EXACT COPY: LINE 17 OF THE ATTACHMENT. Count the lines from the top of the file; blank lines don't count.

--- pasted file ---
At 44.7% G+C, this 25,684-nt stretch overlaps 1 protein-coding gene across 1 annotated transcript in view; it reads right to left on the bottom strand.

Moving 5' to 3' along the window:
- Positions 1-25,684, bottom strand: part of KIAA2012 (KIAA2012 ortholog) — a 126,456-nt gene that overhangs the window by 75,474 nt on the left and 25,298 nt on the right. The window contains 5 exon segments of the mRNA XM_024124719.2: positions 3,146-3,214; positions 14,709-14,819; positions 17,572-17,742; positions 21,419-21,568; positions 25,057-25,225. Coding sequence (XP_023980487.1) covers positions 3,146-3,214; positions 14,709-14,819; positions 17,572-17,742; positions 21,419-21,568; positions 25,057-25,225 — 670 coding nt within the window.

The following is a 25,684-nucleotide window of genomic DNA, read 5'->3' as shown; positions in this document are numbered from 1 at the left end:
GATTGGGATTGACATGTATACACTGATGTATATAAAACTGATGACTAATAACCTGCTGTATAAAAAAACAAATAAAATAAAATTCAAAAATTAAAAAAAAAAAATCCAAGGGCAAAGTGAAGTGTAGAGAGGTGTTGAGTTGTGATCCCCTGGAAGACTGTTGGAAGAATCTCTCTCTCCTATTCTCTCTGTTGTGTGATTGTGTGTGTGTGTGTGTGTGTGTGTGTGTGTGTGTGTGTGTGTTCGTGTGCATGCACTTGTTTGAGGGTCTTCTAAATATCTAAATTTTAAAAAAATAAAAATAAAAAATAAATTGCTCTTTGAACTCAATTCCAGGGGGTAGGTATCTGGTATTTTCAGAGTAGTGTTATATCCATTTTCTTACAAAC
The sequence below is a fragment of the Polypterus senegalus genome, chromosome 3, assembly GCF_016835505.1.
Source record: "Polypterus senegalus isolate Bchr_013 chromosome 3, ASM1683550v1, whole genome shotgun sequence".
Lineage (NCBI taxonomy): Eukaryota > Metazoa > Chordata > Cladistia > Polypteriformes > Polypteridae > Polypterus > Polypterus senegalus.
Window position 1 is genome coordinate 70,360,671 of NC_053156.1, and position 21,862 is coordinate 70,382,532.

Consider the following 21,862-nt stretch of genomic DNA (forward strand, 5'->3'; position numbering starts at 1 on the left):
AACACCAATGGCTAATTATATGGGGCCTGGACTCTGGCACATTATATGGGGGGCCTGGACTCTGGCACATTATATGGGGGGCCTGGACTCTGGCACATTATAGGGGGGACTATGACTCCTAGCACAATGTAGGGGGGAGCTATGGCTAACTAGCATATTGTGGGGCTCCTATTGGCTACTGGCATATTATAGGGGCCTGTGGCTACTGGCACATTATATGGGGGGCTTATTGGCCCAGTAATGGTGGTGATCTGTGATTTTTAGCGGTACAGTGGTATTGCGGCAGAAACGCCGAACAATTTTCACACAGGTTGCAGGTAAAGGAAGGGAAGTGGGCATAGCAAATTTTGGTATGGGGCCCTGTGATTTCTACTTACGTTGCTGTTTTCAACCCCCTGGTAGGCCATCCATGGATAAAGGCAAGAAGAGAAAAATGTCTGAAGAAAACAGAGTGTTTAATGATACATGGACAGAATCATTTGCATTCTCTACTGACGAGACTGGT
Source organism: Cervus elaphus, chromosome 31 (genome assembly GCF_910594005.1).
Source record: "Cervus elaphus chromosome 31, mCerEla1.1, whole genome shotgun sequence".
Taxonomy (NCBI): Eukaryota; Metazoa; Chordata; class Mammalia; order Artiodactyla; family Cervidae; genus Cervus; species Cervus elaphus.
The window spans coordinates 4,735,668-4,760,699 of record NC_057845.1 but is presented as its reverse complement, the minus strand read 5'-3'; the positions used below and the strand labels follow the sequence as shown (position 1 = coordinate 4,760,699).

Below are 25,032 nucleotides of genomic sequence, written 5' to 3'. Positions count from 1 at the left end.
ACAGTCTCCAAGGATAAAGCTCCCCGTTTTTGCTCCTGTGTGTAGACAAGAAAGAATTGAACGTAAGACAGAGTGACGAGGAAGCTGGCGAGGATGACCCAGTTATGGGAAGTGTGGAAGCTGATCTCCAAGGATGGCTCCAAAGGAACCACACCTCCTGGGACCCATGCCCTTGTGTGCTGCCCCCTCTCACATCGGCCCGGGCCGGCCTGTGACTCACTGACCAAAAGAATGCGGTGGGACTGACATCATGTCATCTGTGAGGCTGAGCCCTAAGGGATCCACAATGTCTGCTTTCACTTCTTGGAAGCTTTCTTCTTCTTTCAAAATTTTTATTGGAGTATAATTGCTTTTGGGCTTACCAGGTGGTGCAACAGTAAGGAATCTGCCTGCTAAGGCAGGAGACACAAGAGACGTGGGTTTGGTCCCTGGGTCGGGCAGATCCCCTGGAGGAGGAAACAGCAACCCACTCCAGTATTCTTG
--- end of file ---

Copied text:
ACAGTCTCCAAGGATAAAGCTCCCCGTTTTTGCTCCTGTGTGTAGACAAGAAAGAATTGAACGTAAGACAGAGTGACGAGGAAGCTGGCGAGGATGACCCAGTTATGGGAAGTGTGGAAGCTGATCTCCAAGGATGGCTCCAAAGGAACCACACCTCCTGGGACCCATGCCCTTGTGTGCTGCCCCCTCTCACATCGGCCCGGGCCGGCCTGTGACTCACTGACCAAAAGAATGCGGTGGGACTGACATCATGTCATCTGTGAGGCTGAGCCCTAAGGGATCCACAATGTCTGCTTTCACTTCTTGGAAGCTTTCTTCTTCTTTCAAAATTTTTATTGGAGTATAATTGCTTTTGGGCTTACCAGGTGGTGCAACAGTAAGGAATCTGCCTGCTAAGGCAGGAGACACAAGAGACGTGGGTTTGGTCCCTGGGTCGGGCAGATCCCCTGGAGGAGGAAACAGCAACCCACTCCAGTATTCTTG